To attract today’s talent it isn’t enough to highlight the work your organisation does. Potential employees want to know what it feels like to work in it. For this, Siemens found that a simple cardboard device came in handy.
Image: Assembly instructions for a virtual reality cardboard viewer given to Siemens employees / Image: Siemens
Employer branding is about identity. It is about how the people who work for an organisation view the organisation as an employer. And it is about how the people the organisation would like to see work for it view it as a potential employer.
In contrast to classic corporate branding, employer branding is not primarily about an organisation’s products and services.
Take my company, Siemens. We do some amazing stuff. Among other things, we are currently working on doubling Egypt’s energy production, finding ways to prevent malaria, making cities smarter and more eco-efficient, designing mobile, autonomous, and connected 3D printing robots, and helping NASA explore Mars. In short, we are changing the world through engineering.
Highlighting these things will help attract talent, for sure. But talent today has plenty of ways of finding out about a company’s portfolio: through ads, business news, events and many other channels. And the power of a portfolio as an attractor is waning, with talent becoming ever more interested in the deeper questions that even platforms like glassdoor or kununu, where employees can review their employer, often do not adequately address. These questions include: what does it feel like to be part of a team that worked on this company’s products and services? What does it take to develop the products? How does delivering the services shape the working week? What were the challenges along the way? Questions like these often provide the best answers for interested prospects as to whether they might fit into an organisation. They are open-ended and provide sufficient space for the true feelings of the people already working at the company to come through.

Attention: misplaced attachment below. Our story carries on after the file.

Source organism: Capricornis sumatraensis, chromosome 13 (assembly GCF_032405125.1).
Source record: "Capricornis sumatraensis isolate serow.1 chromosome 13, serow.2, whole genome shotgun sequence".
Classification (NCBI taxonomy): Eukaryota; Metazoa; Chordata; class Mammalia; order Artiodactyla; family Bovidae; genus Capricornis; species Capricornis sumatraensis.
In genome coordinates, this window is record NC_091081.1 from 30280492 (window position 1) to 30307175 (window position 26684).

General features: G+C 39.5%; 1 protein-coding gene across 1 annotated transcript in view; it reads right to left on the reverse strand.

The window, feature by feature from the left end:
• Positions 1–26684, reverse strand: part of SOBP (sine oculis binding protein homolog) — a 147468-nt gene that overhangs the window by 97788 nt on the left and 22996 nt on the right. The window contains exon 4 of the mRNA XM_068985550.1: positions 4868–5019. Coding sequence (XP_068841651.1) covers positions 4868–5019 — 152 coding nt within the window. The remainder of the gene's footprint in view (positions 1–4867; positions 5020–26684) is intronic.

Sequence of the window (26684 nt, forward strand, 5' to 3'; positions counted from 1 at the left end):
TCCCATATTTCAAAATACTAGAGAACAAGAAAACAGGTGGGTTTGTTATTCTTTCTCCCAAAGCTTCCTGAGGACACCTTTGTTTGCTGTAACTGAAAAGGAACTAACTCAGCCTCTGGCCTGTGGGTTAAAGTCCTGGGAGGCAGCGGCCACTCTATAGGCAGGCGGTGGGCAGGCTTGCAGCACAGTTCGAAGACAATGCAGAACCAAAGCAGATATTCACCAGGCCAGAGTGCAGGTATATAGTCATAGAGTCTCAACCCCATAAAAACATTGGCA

Recently, the need to communicate this more human aspect of working at an organisation has increased due to shifts in labour market preferences. Before we started to develop our own new employer brand, we put a lot of effort into trying to understand these shifts and the ways in which today’s internal and external talent markets are evolving. From this we gained valuable insights into what today’s labour market expects from employers, enabling us to develop our employer value proposition (EVP).
An example of a recent shift in labour market preferences is the one highlighted in a recent study by Universum, a specialist in talent market intelligence and employer branding, which found that within Generation Z, 55 percent prefer the idea of founding or at least working for a start-up to that of working for an established player.
For Siemens, these shifts have led to a decline in our attractiveness scores as an employer. Merely doing impressive things no longer automatically makes us the kind of place where a gifted engineer, data scientist or technologist might consider working.